Jessy Lanza

DJ-Kicks

  • AllMusic Rating
    8
  • User Ratings (0)
  • Your Rating

DJ-Kicks Review

by Andy Kellman

A tactile exhibition of Jessy Lanza's taste was long overdue by the time the !K7 label asked the producer to add to their DJ-Kicks series. Lanza, who is known most for her Hyperdub recordings -- including a pair of Polaris Music Prize-nominated albums -- has been effusive about her influences and discoveries in interviews, her 2017 residency on BBC Radio 1, and DJ sessions for outlets such as Brooklyn's The Lot Radio. The fascinating continuous dialogue between her interests and own music is further demonstrated to ecstatic effect here. This sequence incorporates minimal techno, juke, gqom, off-center pop, and a multitude of raw house strains with an exuberance that relents only briefly to reset. Well over half the tracks are from 2020 or 2021, but there's a strong sense that Lanza was scrupulous about disregarding what might be ephemeral. In fact, a few of the most stimulating younger entries -- Masarima's racing "Freak Like U" is built on caroming drums akin to Klein & MBO and an in-heat vocal like a contemporaneous Patrick Adams project -- sound like they predate the small batch of '90s selections. Among the wholly modern tracks are Lanza and labelmate Loraine James' flickering roller "Seven 55," a sweeping stomp from Michael J. Blood, and a highly frictional if low-profile cultural exchange between Chicago's Gant-Man and London's Loefah. The older stuff greatly expands the set's dizzying geographic and stylistic scope. Dating from 1996, Secret Werewolf's "Yage" (sourced from Lanza's hometown of Hamilton, Ontario) is a rubberized mutation of Chain Reaction-style dub techno. The Raining Heart's concluding eponymous track, a slightly forbidding Frankfurt synth pop construction indebted to the ZTT label, was made a full decade earlier (and co-written by Tobias Freund, aka Tobias.). Lanza's FX and intermittent vocal overdubs, including some playful foreshadowing, help to bind the disparate tracks and also give the set the feel of a recording from a small basement party -- one with far-flung musical delegates from Canada, the U.S. and U.K., China, Japan, Germany, the Netherlands, Norway, South Africa, and Italy.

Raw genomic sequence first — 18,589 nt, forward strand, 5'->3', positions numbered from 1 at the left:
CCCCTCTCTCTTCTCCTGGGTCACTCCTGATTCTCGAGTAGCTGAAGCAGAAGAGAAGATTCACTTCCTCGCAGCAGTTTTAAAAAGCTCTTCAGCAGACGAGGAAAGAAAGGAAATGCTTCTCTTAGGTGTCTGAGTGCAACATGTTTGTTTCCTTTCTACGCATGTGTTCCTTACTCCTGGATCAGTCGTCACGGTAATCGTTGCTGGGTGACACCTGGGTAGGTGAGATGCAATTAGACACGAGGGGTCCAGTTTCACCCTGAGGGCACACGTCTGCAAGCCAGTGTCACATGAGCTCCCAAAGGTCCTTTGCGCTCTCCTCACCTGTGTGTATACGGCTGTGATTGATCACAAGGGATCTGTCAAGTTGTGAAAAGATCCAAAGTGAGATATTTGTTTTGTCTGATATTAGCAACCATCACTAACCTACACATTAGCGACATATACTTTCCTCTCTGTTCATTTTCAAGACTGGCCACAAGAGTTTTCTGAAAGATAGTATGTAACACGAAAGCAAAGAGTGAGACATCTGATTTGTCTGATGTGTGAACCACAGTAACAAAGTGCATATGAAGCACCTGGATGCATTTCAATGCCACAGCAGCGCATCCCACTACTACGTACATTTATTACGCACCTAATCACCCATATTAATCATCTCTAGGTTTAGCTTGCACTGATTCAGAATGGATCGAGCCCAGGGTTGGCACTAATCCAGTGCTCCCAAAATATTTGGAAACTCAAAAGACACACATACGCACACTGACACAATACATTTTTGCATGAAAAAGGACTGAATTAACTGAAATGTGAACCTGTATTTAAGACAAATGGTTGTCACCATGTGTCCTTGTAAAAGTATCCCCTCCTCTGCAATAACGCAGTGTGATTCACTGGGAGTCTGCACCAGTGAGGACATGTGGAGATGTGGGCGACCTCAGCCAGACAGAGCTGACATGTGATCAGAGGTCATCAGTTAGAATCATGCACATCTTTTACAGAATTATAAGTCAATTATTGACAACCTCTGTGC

blue highlight denotes track pick